Cheryl Boone Isaacs was inducted into the NAACP Image Hall of Fame.

Cheryl Boone Isaacs was inducted into the NAACP Image Hall of Fame for achieving a first.

Paris Barclay

Paris Barclay was inducted into the NAACP image Awards Hall of fame for achieving a first.

Among the winners at the venerable awards show was Oscar Award winner/director/producer Forest Whitaker, who won both the NAACP Chairman’s Award and the Best Actor award for his riveting performance in “Lee Daniels’:The Butler” which was snubbed by the other awards shows. The ever classy Whitaker acknowledged his fellow actors and said a humble “Thank you,” in accepting his award. Whitaker also starred in “Black Nativity” and produced “Fruitvale Station,” both of which were recognized during the event.

Kerry Washington won for Scandal while Lupital N'Yong'o won for "12 Years a Slave."

Kerry Washington won for Scandal while Lupital Nyong’o won for “12 Years a Slave.”

In recognition of the diverse and compelling roles that performers brought to life on the big screen, the NAACP also honored the following: “12 Years a Slave,” Outstanding Picture; Outstanding Actress, Angela Bassett for “Black Nativity”;  Lupita Nyong’o, Best Supporting Actress for her remarkable role in “12 Years a Slave.,” David Oyelowo was named Best Supporting Actor in “Lee Daniels’: The Butler;” while the riveting “Fruitvale Station” was finally recognized with a Best Independent Film award.

Kevin Hart was named Entertainer of the Year.

Kevin Hart was named Entertainer of the Year and  thanked his late mother for inspiring him.

Kevin Hart was named Entertainer of the Year, cementing his status as a star who is serious about his craft and utilizing expert marketing strategies to broaden his fan base. Hart also won two awards for television as Outstanding Actor in a comedy series and for the series itself in “Real Husbands of Hollywood.”  A solemn and visibly moved Hart walked to the stage, paused, then said: “First of all I gotta thank God,” as he accepted the final award of the night. He thanked his late mother and said: “I’m a mama’s boy but my mother passed away and is not here to share it with me but I know she’s smiling down on me right now.”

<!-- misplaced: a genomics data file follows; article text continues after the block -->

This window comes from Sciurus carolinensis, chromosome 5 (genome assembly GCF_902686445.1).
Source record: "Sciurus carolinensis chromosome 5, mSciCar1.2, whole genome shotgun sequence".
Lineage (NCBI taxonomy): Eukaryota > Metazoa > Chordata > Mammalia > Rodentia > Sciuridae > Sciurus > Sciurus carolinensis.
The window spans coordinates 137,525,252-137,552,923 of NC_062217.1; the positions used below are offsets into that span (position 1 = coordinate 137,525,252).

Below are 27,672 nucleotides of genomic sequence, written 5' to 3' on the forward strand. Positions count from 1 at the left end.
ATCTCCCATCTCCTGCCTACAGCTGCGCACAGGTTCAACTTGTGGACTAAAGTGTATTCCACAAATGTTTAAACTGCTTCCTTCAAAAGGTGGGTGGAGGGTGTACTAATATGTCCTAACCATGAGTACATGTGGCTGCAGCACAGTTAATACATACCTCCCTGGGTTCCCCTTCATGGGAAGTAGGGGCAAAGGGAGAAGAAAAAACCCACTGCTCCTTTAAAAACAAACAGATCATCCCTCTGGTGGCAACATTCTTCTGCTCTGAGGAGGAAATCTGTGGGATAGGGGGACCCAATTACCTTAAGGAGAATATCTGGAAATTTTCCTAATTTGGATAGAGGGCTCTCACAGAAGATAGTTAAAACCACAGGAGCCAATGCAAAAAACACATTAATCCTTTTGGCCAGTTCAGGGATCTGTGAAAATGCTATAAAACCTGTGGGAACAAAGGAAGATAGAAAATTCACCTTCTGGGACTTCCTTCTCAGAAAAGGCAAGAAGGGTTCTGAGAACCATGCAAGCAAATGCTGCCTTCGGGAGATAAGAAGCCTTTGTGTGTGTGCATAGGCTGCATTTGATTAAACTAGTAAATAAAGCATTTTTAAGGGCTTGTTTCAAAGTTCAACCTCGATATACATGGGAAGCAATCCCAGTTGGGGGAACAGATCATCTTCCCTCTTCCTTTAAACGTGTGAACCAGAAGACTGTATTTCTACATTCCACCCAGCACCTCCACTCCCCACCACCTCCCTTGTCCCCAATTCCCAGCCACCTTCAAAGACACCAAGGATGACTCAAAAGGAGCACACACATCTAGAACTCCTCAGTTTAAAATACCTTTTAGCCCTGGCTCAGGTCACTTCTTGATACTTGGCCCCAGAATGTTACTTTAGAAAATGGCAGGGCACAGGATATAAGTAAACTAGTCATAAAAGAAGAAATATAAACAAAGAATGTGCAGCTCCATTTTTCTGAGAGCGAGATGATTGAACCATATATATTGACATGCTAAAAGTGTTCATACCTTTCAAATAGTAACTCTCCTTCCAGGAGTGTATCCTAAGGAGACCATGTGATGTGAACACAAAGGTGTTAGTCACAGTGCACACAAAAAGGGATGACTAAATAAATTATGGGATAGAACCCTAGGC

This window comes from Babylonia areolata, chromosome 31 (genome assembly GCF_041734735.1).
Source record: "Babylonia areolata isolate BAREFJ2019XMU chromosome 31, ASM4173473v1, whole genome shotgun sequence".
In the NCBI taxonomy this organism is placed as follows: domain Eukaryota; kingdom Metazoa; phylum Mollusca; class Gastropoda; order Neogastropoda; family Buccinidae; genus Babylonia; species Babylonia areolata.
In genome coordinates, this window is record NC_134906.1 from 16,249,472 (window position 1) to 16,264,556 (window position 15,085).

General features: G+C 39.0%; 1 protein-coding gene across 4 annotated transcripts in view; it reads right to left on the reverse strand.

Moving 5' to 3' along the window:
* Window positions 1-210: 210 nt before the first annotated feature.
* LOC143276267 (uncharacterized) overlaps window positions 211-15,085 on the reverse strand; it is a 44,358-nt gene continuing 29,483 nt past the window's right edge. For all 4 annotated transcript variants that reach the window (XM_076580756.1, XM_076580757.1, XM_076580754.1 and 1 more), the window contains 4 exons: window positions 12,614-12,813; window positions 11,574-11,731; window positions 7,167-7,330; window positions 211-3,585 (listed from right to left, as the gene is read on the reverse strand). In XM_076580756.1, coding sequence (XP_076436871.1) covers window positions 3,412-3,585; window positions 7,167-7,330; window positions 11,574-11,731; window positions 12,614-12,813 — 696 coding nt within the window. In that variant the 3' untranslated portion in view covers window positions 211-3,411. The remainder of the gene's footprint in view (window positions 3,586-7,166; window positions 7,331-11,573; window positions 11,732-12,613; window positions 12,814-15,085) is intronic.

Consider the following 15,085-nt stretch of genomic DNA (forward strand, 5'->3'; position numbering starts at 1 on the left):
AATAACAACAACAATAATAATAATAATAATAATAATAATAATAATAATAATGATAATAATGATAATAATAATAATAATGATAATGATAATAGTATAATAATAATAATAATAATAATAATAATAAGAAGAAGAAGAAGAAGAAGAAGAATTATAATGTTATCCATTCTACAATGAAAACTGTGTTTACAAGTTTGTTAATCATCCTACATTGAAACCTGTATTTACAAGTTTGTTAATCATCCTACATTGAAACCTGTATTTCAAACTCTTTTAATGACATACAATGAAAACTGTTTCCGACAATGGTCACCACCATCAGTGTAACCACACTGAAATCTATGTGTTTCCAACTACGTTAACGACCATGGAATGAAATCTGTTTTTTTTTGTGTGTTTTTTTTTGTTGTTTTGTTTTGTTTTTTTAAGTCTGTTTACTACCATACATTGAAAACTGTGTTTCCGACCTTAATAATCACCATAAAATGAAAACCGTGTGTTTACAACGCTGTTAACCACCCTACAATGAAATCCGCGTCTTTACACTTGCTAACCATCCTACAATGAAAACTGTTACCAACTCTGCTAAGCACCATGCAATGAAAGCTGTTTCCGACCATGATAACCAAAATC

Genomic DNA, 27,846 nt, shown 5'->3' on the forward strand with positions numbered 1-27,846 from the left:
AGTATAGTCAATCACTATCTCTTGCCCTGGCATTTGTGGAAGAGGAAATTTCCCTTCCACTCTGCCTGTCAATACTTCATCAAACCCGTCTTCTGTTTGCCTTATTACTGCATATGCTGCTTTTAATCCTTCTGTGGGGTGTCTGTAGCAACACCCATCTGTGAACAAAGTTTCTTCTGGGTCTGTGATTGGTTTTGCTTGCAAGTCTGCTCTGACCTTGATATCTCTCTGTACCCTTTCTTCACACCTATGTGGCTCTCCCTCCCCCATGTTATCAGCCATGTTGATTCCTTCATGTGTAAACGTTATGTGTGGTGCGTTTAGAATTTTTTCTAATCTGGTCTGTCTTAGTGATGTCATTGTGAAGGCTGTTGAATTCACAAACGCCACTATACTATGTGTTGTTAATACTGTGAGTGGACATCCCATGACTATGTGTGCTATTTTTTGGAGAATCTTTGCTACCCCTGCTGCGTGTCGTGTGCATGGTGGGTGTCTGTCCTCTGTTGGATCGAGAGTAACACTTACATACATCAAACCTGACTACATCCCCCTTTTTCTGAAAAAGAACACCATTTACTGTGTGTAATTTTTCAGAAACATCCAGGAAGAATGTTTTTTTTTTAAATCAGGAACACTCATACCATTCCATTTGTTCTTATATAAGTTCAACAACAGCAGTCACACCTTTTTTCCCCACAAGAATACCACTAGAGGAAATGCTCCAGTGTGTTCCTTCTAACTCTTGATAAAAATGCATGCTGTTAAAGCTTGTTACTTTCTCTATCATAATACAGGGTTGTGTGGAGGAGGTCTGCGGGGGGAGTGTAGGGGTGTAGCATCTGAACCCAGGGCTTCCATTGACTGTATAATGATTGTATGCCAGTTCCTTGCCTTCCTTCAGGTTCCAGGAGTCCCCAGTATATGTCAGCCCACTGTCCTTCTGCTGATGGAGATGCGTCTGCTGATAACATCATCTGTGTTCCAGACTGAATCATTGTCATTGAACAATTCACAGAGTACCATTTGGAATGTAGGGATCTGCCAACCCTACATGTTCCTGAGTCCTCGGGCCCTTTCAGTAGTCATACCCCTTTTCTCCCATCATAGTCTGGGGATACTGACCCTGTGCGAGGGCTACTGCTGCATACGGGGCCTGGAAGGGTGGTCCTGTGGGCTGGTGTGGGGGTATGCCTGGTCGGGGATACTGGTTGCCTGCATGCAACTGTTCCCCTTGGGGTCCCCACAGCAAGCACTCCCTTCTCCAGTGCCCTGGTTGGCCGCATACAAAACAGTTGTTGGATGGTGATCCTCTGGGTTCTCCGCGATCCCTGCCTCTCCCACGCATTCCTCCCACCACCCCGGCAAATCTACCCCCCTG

Idris Elba finally gets love, walking off with a Best Actor Award for the television show "Luther."

Idris Elba finally gets some  love, walking off with a Best Actor Award for the television show “Luther.”

The television categories were nuanced and broad. Morris Chestnut won Outstanding Supporting Actor in a Comedy Series for “Nurse Jackie,” while Brandy Norwood won for Outstanding Supporting Actress in a Comedy Series for “The Game.” The dominant series “Scandal” was named Outstanding Drama Series with Kerry Washington winning for Outstanding  Actress in a Drama Series and her father on the show, Joe Morton, winning Outstanding Supporting Actor in a Drama Series. Accepting her award, Washington, who is due to give birth soon, thanked her “Gladiators” as the audience cheered.